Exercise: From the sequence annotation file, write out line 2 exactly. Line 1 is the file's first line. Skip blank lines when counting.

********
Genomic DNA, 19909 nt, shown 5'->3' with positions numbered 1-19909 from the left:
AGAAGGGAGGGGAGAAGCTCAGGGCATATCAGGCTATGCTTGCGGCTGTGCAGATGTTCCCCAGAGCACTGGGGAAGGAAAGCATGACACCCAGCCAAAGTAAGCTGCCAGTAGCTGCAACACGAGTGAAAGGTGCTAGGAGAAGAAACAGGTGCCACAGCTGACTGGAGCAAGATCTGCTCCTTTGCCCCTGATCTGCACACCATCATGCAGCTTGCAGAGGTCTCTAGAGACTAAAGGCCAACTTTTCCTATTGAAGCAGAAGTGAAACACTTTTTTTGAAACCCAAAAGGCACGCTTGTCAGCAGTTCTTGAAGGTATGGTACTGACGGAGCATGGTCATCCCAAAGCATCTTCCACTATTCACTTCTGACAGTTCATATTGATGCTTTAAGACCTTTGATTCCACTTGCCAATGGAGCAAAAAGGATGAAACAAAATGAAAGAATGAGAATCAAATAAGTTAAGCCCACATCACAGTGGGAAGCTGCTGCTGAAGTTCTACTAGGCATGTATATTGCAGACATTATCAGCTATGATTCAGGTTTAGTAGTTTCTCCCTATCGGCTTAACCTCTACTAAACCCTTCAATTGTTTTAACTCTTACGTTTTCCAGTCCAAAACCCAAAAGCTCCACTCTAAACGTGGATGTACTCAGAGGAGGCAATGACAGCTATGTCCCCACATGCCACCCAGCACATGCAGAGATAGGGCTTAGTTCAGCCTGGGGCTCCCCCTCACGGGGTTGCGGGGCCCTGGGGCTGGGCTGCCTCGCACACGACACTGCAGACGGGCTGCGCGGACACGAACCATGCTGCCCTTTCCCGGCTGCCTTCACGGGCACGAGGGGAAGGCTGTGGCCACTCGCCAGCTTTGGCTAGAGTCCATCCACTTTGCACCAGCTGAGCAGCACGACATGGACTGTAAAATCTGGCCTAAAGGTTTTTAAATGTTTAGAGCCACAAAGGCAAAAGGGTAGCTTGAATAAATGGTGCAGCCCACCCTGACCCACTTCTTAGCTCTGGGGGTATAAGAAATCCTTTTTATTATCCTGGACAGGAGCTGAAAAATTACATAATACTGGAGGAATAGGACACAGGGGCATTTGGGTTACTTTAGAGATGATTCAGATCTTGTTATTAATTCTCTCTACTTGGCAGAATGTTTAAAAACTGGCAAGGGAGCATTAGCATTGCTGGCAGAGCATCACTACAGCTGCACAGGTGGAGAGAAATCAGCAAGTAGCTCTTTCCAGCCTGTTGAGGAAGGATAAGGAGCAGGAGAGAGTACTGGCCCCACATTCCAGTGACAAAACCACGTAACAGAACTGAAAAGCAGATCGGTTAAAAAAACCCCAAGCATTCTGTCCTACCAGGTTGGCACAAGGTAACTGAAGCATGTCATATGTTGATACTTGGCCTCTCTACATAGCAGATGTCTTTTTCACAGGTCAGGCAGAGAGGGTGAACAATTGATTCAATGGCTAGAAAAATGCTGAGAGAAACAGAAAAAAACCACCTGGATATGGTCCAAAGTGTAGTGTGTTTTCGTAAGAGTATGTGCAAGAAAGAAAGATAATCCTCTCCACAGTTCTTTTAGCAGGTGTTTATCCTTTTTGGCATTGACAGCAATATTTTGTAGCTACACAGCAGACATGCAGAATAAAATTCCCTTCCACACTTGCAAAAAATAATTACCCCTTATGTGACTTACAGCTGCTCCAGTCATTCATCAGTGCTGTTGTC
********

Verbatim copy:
AGAAGGGAGGGGAGAAGCTCAGGGCATATCAGGCTATGCTTGCGGCTGTGCAGATGTTCCCCAGAGCACTGGGGAAGGAAAGCATGACACCCAGCCAAAGTAAGCTGCCAGTAGCTGCAACACGAGTGAAAGGTGCTAGGAGAAGAAACAGGTGCCACAGCTGACTGGAGCAAGATCTGCTCCTTTGCCCCTGATCTGCACACCATCATGCAGCTTGCAGAGGTCTCTAGAGACTAAAGGCCAACTTTTCCTATTGAAGCAGAAGTGAAACACTTTTTTTGAAACCCAAAAGGCACGCTTGTCAGCAGTTCTTGAAGGTATGGTACTGACGGAGCATGGTCATCCCAAAGCATCTTCCACTATTCACTTCTGACAGTTCATATTGATGCTTTAAGACCTTTGATTCCACTTGCCAATGGAGCAAAAAGGATGAAACAAAATGAAAGAATGAGAATCAAATAAGTTAAGCCCACATCACAGTGGGAAGCTGCTGCTGAAGTTCTACTAGGCATGTATATTGCAGACATTATCAGCTATGATTCAGGTTTAGTAGTTTCTCCCTATCGGCTTAACCTCTACTAAACCCTTCAATTGTTTTAACTCTTACGTTTTCCAGTCCAAAACCCAAAAGCTCCACTCTAAACGTGGATGTACTCAGAGGAGGCAATGACAGCTATGTCCCCACATGCCACCCAGCACATGCAGAGATAGGGCTTAGTTCAGCCTGGGGCTCCCCCTCACGGGGTTGCGGGGCCCTGGGGCTGGGCTGCCTCGCACACGACACTGCAGACGGGCTGCGCGGACACGAACCATGCTGCCCTTTCCCGGCTGCCTTCACGGGCACGAGGGGAAGGCTGTGGCCACTCGCCAGCTTTGGCTAGAGTCCATCCACTTTGCACCAGCTGAGCAGCACGACATGGACTGTAAAATCTGGCCTAAAGGTTTTTAAATGTTTAGAGCCACAAAGGCAAAAGGGTAGCTTGAATAAATGGTGCAGCCCACCCTGACCCACTTCTTAGCTCTGGGGGTATAAGAAATCCTTTTTATTATCCTGGACAGGAGCTGAAAAATTACATAATACTGGAGGAATAGGACACAGGGGCATTTGGGTTACTTTAGAGATGATTCAGATCTTGTTATTAATTCTCTCTACTTGGCAGAATGTTTAAAAACTGGCAAGGGAGCATTAGCATTGCTGGCAGAGCATCACTACAGCTGCACAGGTGGAGAGAAATCAGCAAGTAGCTCTTTCCAGCCTGTTGAGGAAGGATAAGGAGCAGGAGAGAGTACTGGCCCCACATTCCAGTGACAAAACCACGTAACAGAACTGAAAAGCAGATCGGTTAAAAAAACCCCAAGCATTCTGTCCTACCAGGTTGGCACAAGGTAACTGAAGCATGTCATATGTTGATACTTGGCCTCTCTACATAGCAGATGTCTTTTTCACAGGTCAGGCAGAGAGGGTGAACAATTGATTCAATGGCTAGAAAAATGCTGAGAGAAACAGAAAAAAACCACCTGGATATGGTCCAAAGTGTAGTGTGTTTTCGTAAGAGTATGTGCAAGAAAGAAAGATAATCCTCTCCACAGTTCTTTTAGCAGGTGTTTATCCTTTTTGGCATTGACAGCAATATTTTGTAGCTACACAGCAGACATGCAGAATAAAATTCCCTTCCACACTTGCAAAAAATAATTACCCCTTATGTGACTTACAGCTGCTCCAGTCATTCATCAGTGCTGTTGTC